Man in the Blue Moon
by Michael Morris
published by Tyndale House Publishers
Michael Morris’s Southern historical, Man in the Blue Moon, paints a rich picture of small town Florida during the Great War. From influenza epidemics and corrupt local authorities to the prejudices of gossiping neighbors and the frenzy of traveling evangelicals, Morris’s tale of one woman’s struggle for her family land and reputation is rooted in vivid detail that will woo lovers of period fiction.
Ella Wallace is at the end of her strength: her opium-plied husband ran off, leaving her with three sons and a mountain of debt on her family property. When a windfall grandfather clock shows up at the port with her name on it, Ella hopes she can manage to keep above water at least till the end of the war. The government is hollering for pine and cypress, both prevalent on Ella’s land. If she has to, she can sell wood. But from the shipment case springs not a clock, but an unlikely young man with demons of his own and a strange talent that will soon have the neighbors buzzing and the sheriff, in the banker’s back pocket, knocking at her door—and shooting at it. When a preacher rides into town claiming her land as God’s sacred Eden, and when old family enemies track down her new clock-delivered field hand and confidant, Ella must dig deep to find the strength and dignity to protect the lives of her three sons, salvage her reputation, and move beyond the emotional toll of her husband’s failings.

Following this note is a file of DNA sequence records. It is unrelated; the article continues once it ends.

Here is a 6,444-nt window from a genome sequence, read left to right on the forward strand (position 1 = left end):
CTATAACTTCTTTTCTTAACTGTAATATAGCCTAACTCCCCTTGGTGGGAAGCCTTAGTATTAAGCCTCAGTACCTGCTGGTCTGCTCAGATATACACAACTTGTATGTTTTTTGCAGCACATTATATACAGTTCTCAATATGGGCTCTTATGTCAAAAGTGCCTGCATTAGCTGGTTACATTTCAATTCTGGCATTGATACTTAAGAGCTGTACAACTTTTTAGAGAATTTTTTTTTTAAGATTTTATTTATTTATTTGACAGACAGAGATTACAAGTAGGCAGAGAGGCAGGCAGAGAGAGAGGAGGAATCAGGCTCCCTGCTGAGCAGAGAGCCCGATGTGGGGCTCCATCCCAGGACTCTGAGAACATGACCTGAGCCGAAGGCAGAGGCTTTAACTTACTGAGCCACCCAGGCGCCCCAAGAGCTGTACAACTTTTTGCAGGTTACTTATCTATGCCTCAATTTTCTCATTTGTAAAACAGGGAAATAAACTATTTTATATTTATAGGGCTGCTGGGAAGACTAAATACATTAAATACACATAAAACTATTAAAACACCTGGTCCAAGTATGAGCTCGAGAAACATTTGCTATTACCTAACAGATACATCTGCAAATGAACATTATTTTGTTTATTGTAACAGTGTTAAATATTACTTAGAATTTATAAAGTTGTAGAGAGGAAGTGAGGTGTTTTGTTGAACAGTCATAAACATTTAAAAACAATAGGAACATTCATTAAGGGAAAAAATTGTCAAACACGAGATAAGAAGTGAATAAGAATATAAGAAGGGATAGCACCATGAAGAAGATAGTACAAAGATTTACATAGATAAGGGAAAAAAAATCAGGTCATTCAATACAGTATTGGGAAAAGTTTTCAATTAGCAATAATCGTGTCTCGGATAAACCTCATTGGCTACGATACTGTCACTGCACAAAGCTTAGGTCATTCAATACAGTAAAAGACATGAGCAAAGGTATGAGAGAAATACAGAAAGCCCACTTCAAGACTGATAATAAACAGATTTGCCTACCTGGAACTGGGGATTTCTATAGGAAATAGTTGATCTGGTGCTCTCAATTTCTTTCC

Morris employs an authentic sense of claustrophobia in Man in the Blue Moon, derived in part by an enormous cast of point of view characters rivaling those of much longer books. There’s no telling whose perspective might next take center stage, or what new plot thread might suddenly uncoil from an already dense thicket of narrative jungle. Subplots between characters take the spotlight for short stints and then fade into the background throb of nosey neighbor gossip and interior monologue. Even the pacing of the main plot mimics the slow mundanity of rural Southern life.
In that respect, Morris certainly accomplishes a certain realism with structure and style, adding to a chorus of colloquialisms and pitch perfect dialects. His literary flare is evident in striking descriptions of the natural world, and his use of suspense—scene-by-scene—lends a nice sense of movement to otherwise rather stagnating chapters.
Thus, a reader hoping for a quick, mindless jaunt into story or, on the opposite end, one hoping for total immersion and escape might be advised to look elsewhere. Anyone with a hankering for emotional connection to character will find the book delivers little substance to that effect. The novel’s strengths lie primarily in its detail and adherence to historical period.
Overall, Man in the Blue Moon would have been well served by achieving a better balance of fictional elements.